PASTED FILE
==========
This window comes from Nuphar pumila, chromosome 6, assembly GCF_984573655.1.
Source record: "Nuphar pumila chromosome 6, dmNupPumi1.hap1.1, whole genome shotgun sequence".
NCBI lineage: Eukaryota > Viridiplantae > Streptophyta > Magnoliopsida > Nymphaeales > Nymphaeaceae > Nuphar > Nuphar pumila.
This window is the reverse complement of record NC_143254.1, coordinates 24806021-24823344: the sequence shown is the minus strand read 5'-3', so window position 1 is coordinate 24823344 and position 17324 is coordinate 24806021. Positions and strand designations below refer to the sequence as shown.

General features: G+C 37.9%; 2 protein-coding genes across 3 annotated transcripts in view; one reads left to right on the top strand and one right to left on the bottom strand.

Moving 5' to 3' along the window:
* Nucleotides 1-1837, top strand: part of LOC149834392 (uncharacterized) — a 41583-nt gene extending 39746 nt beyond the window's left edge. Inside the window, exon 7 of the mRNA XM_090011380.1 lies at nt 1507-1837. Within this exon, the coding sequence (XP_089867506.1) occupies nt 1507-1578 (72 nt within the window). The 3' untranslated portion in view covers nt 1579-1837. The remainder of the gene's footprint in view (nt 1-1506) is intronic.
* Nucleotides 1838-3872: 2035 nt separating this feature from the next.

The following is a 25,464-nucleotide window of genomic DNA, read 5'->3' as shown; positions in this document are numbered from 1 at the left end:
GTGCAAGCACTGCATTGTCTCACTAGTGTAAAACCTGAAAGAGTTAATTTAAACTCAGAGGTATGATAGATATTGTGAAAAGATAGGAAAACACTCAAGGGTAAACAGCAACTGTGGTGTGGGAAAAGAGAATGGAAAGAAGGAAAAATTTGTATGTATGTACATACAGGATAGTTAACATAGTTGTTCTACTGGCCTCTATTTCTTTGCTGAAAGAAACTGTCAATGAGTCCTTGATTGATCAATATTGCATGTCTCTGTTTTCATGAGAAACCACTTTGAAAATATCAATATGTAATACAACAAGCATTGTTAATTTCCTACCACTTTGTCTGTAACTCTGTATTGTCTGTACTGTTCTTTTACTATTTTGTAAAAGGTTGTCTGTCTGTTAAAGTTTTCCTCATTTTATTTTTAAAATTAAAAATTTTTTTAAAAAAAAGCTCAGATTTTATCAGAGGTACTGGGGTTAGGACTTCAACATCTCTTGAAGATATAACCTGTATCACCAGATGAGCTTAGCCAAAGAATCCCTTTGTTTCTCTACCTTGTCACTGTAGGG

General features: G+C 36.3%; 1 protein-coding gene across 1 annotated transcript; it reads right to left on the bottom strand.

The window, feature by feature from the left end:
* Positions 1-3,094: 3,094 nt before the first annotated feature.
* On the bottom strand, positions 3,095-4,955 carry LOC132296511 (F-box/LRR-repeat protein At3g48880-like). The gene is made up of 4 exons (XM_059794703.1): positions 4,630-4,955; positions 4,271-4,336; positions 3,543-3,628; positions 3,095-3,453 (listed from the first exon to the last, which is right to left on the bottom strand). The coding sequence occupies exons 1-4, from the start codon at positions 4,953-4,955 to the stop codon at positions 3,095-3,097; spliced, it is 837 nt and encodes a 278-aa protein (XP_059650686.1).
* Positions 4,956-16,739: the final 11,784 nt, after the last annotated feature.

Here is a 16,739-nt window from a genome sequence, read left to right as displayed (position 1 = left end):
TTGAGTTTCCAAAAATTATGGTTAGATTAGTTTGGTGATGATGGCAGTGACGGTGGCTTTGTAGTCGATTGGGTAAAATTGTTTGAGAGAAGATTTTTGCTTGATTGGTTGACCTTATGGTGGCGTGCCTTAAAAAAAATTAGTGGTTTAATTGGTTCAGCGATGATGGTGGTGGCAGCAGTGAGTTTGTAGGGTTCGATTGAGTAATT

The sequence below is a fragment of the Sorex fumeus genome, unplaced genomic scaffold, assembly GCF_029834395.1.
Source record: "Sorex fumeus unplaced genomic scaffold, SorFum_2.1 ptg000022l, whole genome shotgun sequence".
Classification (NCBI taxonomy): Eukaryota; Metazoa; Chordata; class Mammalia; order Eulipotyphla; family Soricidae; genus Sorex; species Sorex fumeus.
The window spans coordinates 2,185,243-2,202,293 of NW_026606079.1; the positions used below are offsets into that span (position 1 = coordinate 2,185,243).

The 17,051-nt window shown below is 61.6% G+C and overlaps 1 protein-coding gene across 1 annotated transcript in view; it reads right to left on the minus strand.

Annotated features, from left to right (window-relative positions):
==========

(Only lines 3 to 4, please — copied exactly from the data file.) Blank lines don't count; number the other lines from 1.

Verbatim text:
NCBI lineage: Eukaryota > Viridiplantae > Streptophyta > Magnoliopsida > Nymphaeales > Nymphaeaceae > Nuphar > Nuphar pumila.
This window is the reverse complement of record NC_143254.1, coordinates 24806021-24823344: the sequence shown is the minus strand read 5'-3', so window position 1 is coordinate 24823344 and position 17324 is coordinate 24806021. Positions and strand designations below refer to the sequence as shown.